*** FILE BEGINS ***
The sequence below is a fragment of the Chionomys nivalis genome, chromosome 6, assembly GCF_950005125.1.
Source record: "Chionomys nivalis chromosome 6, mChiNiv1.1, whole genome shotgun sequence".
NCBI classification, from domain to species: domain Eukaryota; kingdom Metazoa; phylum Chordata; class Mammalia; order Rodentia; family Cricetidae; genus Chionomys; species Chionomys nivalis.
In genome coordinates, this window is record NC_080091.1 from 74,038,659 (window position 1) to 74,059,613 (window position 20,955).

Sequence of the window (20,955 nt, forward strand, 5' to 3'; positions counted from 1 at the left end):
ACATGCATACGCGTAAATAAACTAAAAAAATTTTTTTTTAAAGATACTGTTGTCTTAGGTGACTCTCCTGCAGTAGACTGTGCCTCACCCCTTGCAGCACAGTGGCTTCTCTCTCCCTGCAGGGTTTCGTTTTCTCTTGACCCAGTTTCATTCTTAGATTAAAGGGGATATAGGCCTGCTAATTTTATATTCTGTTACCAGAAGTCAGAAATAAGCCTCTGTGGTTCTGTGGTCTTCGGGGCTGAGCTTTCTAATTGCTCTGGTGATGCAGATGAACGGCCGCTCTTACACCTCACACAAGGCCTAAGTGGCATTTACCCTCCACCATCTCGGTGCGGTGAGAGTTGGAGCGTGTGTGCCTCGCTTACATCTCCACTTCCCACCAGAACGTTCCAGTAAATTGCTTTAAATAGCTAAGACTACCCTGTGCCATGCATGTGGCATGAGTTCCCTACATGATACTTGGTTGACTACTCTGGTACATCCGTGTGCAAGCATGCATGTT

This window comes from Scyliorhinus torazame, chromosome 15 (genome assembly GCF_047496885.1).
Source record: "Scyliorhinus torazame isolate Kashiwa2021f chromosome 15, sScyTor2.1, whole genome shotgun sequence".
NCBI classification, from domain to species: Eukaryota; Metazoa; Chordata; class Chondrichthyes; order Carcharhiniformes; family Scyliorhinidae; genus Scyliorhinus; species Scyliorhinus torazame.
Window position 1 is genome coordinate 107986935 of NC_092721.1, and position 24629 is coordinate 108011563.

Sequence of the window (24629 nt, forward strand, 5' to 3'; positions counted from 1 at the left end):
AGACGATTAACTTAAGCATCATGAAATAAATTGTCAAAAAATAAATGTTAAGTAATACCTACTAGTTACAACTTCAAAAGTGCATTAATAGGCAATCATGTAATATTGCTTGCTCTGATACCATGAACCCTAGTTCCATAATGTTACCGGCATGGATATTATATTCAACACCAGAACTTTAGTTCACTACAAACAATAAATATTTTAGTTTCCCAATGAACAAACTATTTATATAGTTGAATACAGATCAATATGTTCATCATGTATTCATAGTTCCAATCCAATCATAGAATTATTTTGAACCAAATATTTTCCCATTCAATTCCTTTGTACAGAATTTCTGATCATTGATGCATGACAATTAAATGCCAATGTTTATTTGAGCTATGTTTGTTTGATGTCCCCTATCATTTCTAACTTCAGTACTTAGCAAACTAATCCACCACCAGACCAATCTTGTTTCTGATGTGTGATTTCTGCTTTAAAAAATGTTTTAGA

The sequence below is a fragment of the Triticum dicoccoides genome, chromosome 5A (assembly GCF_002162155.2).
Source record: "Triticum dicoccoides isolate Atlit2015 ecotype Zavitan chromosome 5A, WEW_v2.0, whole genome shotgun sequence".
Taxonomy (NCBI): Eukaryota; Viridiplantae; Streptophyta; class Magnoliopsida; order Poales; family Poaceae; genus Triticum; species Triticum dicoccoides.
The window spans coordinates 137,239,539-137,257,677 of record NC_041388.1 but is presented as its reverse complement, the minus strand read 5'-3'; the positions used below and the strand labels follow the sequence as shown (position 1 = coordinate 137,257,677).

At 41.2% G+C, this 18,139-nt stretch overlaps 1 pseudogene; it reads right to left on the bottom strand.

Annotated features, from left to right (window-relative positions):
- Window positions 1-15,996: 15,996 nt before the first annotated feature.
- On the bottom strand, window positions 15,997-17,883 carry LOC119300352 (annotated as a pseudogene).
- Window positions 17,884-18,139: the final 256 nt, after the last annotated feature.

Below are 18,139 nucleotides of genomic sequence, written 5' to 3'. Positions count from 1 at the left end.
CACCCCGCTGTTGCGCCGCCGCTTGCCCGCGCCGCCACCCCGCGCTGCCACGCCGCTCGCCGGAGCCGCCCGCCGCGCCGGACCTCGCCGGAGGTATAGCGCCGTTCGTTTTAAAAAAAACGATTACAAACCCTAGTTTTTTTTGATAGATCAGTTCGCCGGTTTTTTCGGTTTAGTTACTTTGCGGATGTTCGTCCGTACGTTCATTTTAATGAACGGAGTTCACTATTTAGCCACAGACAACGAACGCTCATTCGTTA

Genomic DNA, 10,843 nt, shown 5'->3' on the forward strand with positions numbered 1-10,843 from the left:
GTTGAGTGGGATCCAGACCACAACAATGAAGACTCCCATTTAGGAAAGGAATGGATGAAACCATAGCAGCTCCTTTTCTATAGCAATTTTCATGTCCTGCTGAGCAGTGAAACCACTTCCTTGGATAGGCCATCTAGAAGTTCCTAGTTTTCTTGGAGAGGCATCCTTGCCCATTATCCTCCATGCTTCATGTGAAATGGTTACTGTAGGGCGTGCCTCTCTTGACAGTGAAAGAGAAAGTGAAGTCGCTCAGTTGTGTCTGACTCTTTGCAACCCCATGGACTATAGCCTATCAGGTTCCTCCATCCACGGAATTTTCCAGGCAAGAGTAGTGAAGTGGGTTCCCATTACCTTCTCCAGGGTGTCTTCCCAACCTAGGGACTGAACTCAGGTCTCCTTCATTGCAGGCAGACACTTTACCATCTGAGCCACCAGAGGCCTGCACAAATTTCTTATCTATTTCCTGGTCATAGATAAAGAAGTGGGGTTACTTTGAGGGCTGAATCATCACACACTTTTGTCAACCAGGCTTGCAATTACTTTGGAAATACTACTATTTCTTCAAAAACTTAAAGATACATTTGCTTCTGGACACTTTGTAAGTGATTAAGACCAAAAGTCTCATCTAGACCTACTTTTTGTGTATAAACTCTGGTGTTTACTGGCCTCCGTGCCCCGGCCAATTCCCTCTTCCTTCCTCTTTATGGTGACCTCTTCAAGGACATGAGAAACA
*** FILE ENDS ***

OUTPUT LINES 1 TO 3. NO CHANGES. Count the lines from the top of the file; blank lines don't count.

The sequence below is a fragment of the Chionomys nivalis genome, chromosome 6, assembly GCF_950005125.1.
Source record: "Chionomys nivalis chromosome 6, mChiNiv1.1, whole genome shotgun sequence".
NCBI classification, from domain to species: domain Eukaryota; kingdom Metazoa; phylum Chordata; class Mammalia; order Rodentia; family Cricetidae; genus Chionomys; species Chionomys nivalis.